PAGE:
Debt crisis expert Juan Enriquez details 10 non-partisan financial commandments for the President elect @ Pop!Tech ’08. Vodpod videos no longer available.
So here’s what we are thinking:
McCain has Joe the Plumber.
Pop!Tech has Juan the Debt Crisis Expert.
Each guy, more or less, shows up on cue and does whatever they are supposed to do.
Joe the Plumber arrives at your house lugging in his huge, heavy tools bag; slogs his way to your bathroom; and sets about fixing the nasty leak under your sink.
Everything’s fine, right?
You hired a plumber, and he plumbs with his plumbing thingies and finally gets all the plumbing…uh, plumbing…again. (We are not so clear on the technical aspects of this work, but we are pretty sure plumb stuff is somehow the point of the exercise.)
If, however, when Joe arrives you ask him to diagnose that odd lump growing on your back instead of fixing your sink, he probably will not have the tools in his bag to do the job – the guy’s got a wrench, and plunger, and one of those roto-rooter snakey whosits, so unless your medical complaint is constipation, he is not going to be of much help.
Which brings us to Juan the Debt Crisis Expert. He too, has a bag of tools which he uses to diagnose and fix problems.
Mr. Enriquez has an impressive resume, according to the Wiki:
Juan Enriquez was the founding director of the Life Sciences Project at Harvard Business School and a fellow at Harvard’s Center for International Affairs. His work has been published in Harvard Business Review, Foreign Policy, Science, and the New York Times. He is the author of As the Future Catches You and The Untied States of America. He works in business, science, and domestic/international politics.
Juan Enriquez is recognized as one of the world’s leading authorities on the economic and political impacts of life sciences. He is currently Chairman and CEO of Biotechonomy LLC, a life sciences research and investment firm.
The above list is definitely not exhaustive, and goes on to include such varied interests and experiences as the human genome project and peace negotiations with Mexican revolutionaries.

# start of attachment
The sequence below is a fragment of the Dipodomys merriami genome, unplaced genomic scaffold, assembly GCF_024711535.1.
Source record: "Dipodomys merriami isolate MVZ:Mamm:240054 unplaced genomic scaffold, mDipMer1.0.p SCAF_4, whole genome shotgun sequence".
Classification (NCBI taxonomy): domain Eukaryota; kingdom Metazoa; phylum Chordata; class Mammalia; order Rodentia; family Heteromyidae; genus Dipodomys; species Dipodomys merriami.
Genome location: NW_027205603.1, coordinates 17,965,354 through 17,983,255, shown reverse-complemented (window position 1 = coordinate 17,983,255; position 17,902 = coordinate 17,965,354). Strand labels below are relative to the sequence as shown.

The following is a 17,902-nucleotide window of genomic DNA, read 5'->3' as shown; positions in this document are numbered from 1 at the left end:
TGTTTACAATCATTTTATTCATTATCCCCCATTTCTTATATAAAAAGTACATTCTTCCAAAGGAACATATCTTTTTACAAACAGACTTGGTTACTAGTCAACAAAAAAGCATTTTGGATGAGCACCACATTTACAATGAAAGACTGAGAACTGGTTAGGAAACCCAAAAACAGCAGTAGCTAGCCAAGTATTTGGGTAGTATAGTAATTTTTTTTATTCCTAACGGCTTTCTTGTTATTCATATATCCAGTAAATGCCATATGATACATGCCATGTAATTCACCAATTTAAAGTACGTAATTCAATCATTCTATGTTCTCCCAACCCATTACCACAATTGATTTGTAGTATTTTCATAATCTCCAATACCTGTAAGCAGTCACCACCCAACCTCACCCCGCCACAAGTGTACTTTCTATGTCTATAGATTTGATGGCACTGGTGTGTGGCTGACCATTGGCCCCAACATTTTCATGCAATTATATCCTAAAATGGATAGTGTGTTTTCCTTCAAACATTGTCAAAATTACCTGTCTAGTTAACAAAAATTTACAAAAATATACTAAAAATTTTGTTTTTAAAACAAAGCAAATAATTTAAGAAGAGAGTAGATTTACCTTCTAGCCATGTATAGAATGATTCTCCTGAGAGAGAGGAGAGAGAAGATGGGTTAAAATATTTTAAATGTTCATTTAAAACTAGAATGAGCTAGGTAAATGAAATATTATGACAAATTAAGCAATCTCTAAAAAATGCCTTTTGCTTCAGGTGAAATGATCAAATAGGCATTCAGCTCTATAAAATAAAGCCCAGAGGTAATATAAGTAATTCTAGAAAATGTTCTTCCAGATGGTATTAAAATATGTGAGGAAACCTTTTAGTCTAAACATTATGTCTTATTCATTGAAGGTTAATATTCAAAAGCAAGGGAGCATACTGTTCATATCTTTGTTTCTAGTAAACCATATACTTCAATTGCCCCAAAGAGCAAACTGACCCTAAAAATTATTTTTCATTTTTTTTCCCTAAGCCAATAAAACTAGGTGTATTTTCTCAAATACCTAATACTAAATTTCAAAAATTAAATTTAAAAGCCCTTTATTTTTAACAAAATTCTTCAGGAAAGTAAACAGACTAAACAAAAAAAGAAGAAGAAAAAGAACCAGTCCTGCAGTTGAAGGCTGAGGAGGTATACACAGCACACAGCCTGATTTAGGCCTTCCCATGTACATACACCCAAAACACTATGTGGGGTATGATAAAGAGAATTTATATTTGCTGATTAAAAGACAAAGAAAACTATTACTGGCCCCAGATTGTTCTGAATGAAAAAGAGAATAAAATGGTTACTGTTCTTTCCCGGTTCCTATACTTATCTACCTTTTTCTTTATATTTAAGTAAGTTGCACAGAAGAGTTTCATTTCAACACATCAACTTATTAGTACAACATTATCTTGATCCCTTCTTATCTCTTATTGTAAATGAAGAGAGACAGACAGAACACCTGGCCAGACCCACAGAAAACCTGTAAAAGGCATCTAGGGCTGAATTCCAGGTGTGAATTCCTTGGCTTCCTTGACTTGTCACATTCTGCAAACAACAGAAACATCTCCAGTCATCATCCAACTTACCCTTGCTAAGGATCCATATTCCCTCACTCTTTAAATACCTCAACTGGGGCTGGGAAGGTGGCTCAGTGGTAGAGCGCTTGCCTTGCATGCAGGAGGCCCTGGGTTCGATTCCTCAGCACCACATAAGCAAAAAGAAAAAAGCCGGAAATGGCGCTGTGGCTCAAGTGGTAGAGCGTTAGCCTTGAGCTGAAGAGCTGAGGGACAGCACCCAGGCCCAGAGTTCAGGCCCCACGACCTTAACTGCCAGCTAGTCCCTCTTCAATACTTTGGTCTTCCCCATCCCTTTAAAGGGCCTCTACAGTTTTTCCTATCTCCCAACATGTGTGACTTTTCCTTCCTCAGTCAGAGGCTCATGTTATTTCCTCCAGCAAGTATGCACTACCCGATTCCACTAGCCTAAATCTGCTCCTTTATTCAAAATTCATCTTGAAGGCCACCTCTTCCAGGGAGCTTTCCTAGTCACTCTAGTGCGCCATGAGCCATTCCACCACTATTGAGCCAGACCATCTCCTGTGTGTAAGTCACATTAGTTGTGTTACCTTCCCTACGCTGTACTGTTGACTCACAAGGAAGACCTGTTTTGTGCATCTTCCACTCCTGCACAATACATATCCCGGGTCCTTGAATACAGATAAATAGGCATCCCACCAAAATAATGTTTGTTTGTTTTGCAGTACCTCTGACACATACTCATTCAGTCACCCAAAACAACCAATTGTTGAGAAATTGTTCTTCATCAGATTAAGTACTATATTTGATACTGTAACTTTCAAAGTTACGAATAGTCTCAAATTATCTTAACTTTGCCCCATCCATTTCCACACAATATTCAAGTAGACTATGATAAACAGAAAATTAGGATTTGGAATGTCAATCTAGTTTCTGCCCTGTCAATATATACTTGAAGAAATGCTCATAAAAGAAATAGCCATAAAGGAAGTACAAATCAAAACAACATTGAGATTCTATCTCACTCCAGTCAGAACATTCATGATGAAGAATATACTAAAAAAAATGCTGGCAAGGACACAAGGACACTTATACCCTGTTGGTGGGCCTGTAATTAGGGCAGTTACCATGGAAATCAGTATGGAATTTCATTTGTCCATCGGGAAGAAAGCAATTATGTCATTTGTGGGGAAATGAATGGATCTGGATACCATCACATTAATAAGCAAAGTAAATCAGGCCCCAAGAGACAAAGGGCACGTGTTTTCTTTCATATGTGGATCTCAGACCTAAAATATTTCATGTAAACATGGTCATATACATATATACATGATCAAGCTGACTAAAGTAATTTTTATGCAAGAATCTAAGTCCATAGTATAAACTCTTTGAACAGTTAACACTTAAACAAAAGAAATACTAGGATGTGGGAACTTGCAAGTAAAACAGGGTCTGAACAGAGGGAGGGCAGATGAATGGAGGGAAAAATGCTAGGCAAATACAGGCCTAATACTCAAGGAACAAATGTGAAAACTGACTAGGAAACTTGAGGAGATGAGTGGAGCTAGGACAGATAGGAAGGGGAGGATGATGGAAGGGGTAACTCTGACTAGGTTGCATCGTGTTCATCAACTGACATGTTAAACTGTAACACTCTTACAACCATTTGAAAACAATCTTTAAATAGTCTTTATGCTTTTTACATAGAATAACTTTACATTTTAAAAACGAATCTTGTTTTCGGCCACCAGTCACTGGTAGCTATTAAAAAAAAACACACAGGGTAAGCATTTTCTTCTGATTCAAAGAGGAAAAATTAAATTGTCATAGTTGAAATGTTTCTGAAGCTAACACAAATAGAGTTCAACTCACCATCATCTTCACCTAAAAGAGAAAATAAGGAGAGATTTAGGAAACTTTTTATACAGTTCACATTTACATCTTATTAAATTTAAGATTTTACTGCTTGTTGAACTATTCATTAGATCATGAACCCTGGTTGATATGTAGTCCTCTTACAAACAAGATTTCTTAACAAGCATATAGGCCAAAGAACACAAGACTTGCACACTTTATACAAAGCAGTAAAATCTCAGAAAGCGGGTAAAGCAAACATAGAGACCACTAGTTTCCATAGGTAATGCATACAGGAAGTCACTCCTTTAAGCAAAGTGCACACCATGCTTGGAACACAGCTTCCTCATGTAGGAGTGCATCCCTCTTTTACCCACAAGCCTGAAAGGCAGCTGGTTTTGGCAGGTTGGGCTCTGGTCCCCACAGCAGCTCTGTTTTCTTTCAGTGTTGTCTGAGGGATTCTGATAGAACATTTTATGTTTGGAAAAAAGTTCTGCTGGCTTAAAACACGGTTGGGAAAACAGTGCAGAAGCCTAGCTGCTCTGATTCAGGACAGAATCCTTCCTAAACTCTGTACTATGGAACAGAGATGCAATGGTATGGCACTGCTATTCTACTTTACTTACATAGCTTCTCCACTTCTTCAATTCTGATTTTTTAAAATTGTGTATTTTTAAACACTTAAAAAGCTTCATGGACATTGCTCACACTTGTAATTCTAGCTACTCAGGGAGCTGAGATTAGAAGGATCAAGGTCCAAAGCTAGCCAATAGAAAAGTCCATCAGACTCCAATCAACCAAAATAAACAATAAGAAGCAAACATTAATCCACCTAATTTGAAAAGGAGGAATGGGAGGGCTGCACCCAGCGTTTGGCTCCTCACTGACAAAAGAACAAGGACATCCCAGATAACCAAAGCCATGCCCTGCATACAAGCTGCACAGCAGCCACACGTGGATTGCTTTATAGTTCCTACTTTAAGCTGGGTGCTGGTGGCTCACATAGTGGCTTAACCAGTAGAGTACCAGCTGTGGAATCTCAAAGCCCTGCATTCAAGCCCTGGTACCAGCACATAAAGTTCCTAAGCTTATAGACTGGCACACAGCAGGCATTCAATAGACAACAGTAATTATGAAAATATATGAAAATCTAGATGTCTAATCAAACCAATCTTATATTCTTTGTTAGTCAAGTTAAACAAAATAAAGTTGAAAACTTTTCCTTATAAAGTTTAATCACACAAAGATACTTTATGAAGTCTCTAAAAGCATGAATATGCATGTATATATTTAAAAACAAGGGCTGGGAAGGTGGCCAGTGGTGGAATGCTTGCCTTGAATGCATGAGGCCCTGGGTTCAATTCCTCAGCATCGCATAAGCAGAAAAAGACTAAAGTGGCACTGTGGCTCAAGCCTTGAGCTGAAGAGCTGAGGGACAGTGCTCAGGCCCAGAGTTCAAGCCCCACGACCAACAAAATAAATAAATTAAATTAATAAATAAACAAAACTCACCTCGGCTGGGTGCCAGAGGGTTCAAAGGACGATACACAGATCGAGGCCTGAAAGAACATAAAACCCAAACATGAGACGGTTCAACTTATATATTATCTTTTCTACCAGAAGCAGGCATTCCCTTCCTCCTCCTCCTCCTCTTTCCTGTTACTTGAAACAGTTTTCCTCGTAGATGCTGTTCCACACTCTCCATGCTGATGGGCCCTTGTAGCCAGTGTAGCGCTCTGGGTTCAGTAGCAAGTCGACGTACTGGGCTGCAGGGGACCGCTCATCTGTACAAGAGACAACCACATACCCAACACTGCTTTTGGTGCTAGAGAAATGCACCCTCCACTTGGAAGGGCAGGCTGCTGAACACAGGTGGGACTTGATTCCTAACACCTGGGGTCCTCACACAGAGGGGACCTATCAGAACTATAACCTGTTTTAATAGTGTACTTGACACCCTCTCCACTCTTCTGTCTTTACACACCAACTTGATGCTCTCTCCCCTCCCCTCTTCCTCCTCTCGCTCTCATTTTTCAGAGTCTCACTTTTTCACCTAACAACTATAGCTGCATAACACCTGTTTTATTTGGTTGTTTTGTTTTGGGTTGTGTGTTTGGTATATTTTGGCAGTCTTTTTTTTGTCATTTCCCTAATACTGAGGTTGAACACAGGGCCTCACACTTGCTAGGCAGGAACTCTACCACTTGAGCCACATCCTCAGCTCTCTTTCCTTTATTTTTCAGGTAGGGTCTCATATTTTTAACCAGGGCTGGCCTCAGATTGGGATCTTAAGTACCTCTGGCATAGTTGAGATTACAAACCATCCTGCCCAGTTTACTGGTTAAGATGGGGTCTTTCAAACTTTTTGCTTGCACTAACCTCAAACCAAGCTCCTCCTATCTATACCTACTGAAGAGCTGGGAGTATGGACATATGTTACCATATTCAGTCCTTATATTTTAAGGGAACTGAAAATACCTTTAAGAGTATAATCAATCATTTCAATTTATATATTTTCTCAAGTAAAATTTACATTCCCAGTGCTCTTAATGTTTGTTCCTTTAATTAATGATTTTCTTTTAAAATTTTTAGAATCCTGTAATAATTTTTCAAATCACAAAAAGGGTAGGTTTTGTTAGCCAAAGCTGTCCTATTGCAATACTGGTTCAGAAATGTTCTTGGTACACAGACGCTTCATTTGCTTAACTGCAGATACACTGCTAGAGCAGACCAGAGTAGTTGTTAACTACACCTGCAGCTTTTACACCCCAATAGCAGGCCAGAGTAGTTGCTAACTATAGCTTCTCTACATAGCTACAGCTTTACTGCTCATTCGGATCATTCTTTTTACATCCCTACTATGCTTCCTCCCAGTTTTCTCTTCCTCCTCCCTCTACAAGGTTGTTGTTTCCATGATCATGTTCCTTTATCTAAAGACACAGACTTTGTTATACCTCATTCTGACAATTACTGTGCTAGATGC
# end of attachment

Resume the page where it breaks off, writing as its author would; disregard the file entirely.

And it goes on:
Juan’s tool bag, however, has nothing in it to fix our leaky sink.
And, more the pity, since, in all probability, he would charge us less than Joe the Plumber, and could hold an interesting conversation about Mexican revolutionaries, or, urban planning in Mexico, or, home-based human DNA sequencing as the next new profit opportunity for business – he has an MBA – while we write out his check.
He also has these really neat slides like this one:
Which, as you can see, shows the stunning upward trendline for home prices between 1890 and 2008. If you have read some of the other things we wrote on this blog, the staggering increase in the price of a home shown here is no surprise.
Stated directly, if you own a home, as we do, you may see most of the market value in that home disappear in the very near future – already 20 percent of mortgages are underwater with just most recent minor pullback in home prices.
Our own home was purchased in 1991, when the home mortgage price just peeked above the long-term trend line – meaning, we will be among those who will likely find zero, or even negative appreciation once home market prices correct.
1991 was seventeen years ago. If you bought after us your problem is worse.
He also has this really interesting slide showing the nominal value of credit default swaps held by various financial institutions. We aren’t really sure what credit default swaps are – we have read a lot about them, and have had people patiently try to explain them to us, but the entire subject causes us no more good than helping us to nap more comfortably.
If you want to know about credit default swaps, you can begin here. But, we warn in advance, the entire discussion may cause an aneurysm.
What was so interesting about the slide is the nominal market value of the swaps: $54.6 trillion – which, as Juan the Debt Crisis Expert, points out is somewhat greater than the total output of the entire planet, and easily dwarfs the total output of the United States, as measured in GDP.
That is a pretty big number.
Okay fine. Somebody, or group of somebodies, controls more wealth than could be created by all the living members of our global community working for one year, and consuming, during that period, only air, water, and sunlight.
With that amount of wealth, one could only imagine what the owners might want to do with it. We wondered if it is possible for it to be put to work profitably, but, as Juan the Debt Crisis Expert informed us, it is more than twice the value of all the stocks on the New York Stock Exchange, several times the total output of the U.S. economy, and could easily payoff the national debt.
In fact, the owners of these odd things could purchase all of those combined, and still have some spare change left over to purchase most of the swanky parts of Latin America.
But, this is not a blog entry about credit default swaps, it is about the tools in Juan the Debt Crisis Expert’s, tool bag. He is proposing to fix our nasty little financial crisis, which appears, at least in part, the related to the absurdly large value of these credit default swaps.